Why do we have sworn translations?
In Serbia, a court interpreter or a sworn translator is a person licensed by the Ministry of Justice to certify translated documents, whereby each certified translation represents an official document. A court interpreter or sworn translator is a person who has passed a certification exam and sworn an oath before the Ministry of Justice. They are authorized to use a 38-milimeter round stamp, with their first and last name, their title and the time, date and language they were appointed, to certify the translated documents, thus validating that the translated version is identical to the original document.
Without this type of certification, performed only by certified or sworn translators, any document translated by a regular translator, would not be held valid by the official institutions as an official document.
Sworn translators have an extremely responsible and “touchy” task translating and certifying documents, as one small typo is sufficient to declare the said document invalid (for example, a wrong social security or ID number).
Who is in need of sworn translators?
Individuals, companies, as well as courts need and use the services of sworn (certified) translators. Individuals usually need certified translations of personal documents, diplomas, various certificates, wills, licenses, letters of confirmation, and so on.
As a rule, the companies need certified translations more often, due to various documents they deal with, which require translation and certification, and also due to doing business in the international markets more frequently. Working in the foreign markets necessitates the translation of various contracts, tenders and similar business documents. On the other hand, more and more foreigners doing business in Serbia need all the paperwork required for establishing and registering companies translated and certified.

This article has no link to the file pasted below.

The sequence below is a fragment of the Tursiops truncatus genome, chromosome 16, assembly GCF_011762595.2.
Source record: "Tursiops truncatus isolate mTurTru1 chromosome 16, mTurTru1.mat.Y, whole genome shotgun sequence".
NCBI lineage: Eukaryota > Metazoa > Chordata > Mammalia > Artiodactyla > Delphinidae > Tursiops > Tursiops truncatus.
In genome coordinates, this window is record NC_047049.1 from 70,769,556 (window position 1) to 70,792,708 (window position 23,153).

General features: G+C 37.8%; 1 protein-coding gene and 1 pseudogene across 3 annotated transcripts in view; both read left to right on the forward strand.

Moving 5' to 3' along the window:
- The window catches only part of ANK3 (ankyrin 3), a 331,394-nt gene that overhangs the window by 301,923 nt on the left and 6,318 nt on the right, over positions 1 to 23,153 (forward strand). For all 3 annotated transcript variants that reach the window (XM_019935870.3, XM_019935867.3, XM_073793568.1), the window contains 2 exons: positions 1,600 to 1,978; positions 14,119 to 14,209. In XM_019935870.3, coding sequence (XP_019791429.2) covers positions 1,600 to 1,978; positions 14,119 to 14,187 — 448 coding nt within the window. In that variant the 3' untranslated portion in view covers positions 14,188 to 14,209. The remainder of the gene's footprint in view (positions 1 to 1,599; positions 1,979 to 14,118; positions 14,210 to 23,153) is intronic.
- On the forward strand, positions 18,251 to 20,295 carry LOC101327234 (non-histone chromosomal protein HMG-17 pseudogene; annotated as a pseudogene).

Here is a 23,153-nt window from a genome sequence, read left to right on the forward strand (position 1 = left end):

What do you need in order to get a certified translation?
A client needs to clearly state what the translated document will be used for and provide the original document or its certified copy. It is very important to emphasize the fact that a sworn translator guarantees only for the validity of the translation and that he/she is not competent for any other certification requests.
In case a client is not able to provide the source document, the certified translation will contain a note that the translation was done based on the copy of the document.
What does a certified document look like?
Each page of the translated document has to contain the seal of the sworn translator, and all of the pages must be tied together using a security cord made of red, blue and white threads used to tie together official documents (also called red tape in some countries).
If the document contains two or more pages, each page has to be enumerated, stamped in the bottom right corner, and all the pages need to be “sewn” together using the aforementioned security cord, the ends of which are then tied together at the back of the document and sealed together using a sticker with a seal imprint.
Why is all this “sewing up” necessary?
The validity of the translated document is confirmed by the seal, signature of the sworn translator, and in addition, by tying together the original or certified copy of the source document and the translation, and this is done using the said security cord, in accordance with the Serbian law.